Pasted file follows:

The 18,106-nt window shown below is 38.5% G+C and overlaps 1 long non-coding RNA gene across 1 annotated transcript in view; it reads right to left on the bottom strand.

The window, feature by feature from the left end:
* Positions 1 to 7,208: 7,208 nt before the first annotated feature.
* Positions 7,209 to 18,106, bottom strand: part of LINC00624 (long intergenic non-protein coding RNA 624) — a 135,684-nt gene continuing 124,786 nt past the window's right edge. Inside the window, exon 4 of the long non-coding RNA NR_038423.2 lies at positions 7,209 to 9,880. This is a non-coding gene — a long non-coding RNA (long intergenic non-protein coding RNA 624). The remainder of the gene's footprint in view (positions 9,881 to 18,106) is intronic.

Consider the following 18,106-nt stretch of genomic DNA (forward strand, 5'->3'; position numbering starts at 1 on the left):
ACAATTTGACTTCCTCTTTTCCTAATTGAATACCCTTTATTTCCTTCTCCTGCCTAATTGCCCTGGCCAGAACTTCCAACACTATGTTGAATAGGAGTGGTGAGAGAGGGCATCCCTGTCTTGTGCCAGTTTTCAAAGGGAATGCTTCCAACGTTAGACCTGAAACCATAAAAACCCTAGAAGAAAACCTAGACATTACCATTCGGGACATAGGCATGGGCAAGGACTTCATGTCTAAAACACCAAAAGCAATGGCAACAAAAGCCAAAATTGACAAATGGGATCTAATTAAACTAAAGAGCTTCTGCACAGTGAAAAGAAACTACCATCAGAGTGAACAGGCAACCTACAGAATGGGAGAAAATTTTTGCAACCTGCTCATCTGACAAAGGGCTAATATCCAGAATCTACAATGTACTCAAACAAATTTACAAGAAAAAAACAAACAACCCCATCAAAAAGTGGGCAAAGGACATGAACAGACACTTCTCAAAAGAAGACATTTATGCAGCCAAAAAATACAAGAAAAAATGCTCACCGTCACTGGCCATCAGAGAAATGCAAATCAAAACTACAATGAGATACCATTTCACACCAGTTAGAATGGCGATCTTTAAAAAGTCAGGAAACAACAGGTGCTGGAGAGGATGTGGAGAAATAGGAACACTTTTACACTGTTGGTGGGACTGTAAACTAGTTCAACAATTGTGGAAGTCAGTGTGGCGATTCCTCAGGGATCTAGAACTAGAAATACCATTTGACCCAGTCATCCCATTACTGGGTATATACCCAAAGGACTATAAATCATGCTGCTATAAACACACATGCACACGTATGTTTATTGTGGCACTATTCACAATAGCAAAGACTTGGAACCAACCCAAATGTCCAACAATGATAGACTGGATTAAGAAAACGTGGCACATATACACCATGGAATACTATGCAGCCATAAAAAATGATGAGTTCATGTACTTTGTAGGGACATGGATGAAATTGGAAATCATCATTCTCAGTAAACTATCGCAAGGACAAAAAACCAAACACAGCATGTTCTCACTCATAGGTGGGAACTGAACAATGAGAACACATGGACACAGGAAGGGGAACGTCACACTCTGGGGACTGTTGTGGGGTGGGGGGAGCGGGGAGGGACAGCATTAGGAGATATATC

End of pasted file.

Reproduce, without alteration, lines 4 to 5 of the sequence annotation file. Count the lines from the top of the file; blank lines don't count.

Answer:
* Positions 7,209 to 18,106, bottom strand: part of LINC00624 (long intergenic non-protein coding RNA 624) — a 135,684-nt gene continuing 124,786 nt past the window's right edge. Inside the window, exon 4 of the long non-coding RNA NR_038423.2 lies at positions 7,209 to 9,880. This is a non-coding gene — a long non-coding RNA (long intergenic non-protein coding RNA 624). The remainder of the gene's footprint in view (positions 9,881 to 18,106) is intronic.

Consider the following 18,106-nt stretch of genomic DNA (forward strand, 5'->3'; position numbering starts at 1 on the left):